I repeated the problem. I explained in a tone that says I’ll tell you the situation, but when I’m done I want you to connect me with someone who can actually fix it, that someone had screwed up, that someone had written down the wrong email address on my account.

    “What is your email address?” he asked.

    I told him.

    “That’s not it.”

    “That is it.”

    “It’s not the one we have.”

    “I know. That’s the problem. Someone on your end wrote it down wrong.” I smiled so he would hear it in my voice. “Can you please tell me what email address you have?”

    “I can’t tell you that.”

    “Why not? It’s my account. It’s my domain.”

    “I can’t.”

    I dropped the smile. “You can’t, or you won’t?”

    “I’m not allowed to.”

    “Is there a manager available?”

    “No. I’m sorry.”

    Talking to a customer service rep is like bringing your car to an auto body repair shop to get fixed, and someone inside sends someone outside to give it a probing look. The young man kicks the tires, runs a hand over the shell, picks at a paint chip, steps back to evaluate it, ducks back inside to flip through an automotive repair manual, comes back outside and stands with one hand holding up his chin, nodding knowingly, while all the while he’s thinking about what to order for lunch. And when you ask for someone higher up, a mechanic perhaps, to look at your car, the nodder stops nodding and gives you a hard stare and says there are no mechanics available. And he’s right. Because when you storm past him into the lobby, past the receptionist who’s talking to her boyfriend on the phone, past the coffee-drinking estimators leaning their paunches back in their swivel chairs, and burst through another door that you assume leads to the garage, you end up gazing out at a parking lot full of dented vehicles, realizing that the whole building is a false front.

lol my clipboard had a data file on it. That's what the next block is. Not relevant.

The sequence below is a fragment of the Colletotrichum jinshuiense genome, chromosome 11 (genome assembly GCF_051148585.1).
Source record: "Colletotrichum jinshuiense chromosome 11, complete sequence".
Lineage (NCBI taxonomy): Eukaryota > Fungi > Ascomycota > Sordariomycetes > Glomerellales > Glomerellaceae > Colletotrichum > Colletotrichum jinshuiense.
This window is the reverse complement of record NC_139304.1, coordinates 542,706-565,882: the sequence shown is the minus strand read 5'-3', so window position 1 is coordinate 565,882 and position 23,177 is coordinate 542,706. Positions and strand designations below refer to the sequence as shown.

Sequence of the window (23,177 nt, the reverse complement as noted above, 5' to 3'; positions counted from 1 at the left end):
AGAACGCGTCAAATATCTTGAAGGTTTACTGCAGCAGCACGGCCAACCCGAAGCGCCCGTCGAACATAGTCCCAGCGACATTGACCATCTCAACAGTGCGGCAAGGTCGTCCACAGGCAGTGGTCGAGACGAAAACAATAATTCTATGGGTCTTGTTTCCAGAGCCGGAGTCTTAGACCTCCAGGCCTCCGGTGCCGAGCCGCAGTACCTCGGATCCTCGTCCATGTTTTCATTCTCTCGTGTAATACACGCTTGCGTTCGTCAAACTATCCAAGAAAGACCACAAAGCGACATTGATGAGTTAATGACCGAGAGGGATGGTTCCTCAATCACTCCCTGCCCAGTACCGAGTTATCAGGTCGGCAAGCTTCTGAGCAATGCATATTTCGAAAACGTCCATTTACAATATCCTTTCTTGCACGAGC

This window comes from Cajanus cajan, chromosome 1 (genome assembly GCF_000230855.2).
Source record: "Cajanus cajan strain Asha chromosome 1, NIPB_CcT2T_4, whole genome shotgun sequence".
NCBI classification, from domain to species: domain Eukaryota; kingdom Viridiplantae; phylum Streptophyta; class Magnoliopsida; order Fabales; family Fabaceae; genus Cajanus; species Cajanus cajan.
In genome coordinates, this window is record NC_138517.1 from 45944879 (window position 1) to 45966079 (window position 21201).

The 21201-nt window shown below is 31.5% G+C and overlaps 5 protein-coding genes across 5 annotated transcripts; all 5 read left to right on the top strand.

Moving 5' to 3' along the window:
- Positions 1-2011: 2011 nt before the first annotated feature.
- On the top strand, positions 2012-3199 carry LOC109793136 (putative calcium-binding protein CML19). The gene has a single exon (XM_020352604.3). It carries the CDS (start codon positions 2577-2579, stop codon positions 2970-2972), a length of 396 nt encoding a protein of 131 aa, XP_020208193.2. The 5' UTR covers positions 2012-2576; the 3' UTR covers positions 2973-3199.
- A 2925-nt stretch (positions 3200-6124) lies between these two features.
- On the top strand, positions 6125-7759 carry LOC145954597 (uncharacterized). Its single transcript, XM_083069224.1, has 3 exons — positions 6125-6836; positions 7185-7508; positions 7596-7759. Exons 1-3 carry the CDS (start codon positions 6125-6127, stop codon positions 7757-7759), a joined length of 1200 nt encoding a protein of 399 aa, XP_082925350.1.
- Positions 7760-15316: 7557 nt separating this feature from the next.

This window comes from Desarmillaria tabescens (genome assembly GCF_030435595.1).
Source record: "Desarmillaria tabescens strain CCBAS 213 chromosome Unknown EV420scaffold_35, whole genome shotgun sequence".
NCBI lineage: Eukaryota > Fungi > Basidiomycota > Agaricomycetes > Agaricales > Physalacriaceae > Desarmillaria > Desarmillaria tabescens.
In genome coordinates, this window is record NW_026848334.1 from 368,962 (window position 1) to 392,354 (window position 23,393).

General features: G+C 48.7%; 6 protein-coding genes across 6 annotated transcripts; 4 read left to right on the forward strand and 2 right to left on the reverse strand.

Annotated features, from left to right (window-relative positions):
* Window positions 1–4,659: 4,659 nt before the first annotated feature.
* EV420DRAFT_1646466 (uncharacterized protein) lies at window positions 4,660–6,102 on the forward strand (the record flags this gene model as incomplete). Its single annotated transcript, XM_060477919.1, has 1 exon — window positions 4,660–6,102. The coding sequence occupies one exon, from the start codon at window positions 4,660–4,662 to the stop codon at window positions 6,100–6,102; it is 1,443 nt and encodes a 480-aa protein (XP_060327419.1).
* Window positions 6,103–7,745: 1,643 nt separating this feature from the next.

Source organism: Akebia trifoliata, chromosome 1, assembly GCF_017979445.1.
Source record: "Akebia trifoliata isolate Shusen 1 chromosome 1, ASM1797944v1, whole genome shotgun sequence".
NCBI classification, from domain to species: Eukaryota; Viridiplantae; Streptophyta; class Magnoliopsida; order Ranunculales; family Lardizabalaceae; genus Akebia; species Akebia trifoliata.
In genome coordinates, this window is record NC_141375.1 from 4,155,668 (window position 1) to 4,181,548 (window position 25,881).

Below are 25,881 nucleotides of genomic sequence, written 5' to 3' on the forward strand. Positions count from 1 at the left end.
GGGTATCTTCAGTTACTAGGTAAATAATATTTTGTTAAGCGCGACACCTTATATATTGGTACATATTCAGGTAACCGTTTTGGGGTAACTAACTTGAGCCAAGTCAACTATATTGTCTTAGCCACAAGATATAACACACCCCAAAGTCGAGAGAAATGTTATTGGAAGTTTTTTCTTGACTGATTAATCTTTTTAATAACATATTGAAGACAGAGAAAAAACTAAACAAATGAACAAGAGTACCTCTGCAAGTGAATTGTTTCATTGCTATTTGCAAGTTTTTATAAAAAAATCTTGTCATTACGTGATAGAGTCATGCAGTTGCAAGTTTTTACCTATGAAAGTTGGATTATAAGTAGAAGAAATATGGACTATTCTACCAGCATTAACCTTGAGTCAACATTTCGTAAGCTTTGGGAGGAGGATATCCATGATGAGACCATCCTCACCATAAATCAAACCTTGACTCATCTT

There are no managers.

    Santa Claus doesn’t exist.

    The Easter Bunny is your mother.

    At the end of the yellow brick road is a short bald man operating controls behind a curtain, just trying to get his job done.

    Sorry to break it to you.

  3. Scammed

    February 17, 2014 by Diane

    Phone scam

    On Saturday morning the phone rang.

    I was half asleep, or half awake, depending on which end of the day you’re looking at, and since it was morning when the phone rang I’ll say half awake. I lurched for the receiver on the third ring.

    “Hello?” I said.

    I heard a lot of fuzz and a stream of chatter in the background.

    “Hello?” I repeated.

    “Hello? Hello?” came a man’s voice.



    Well, this could have gone on all morning. I figured it was a bad connection, what with the spit of rain we were having in California, or maybe a wrong number, so I hung up and hung around near the phone eyeing the bed and then crawled back in.

    The phone rang.

    I threw back the covers and swung an arm around and picked it up.

    “Hello?” I said.

    More fuzz, more background noise, and then:

    “Hello? I am calling from Microsoft technical support.”

    The accent was from India, the words clipped, the voice sounded official. I had no doubt the man was calling from Microsoft technical support.

    “Yes?” I said.

    “There is a virus downloading on your computer.”

    “What?!” I sat up.

    “There is a virus downloading on your computer.”

    “I don’t believe you,” I said.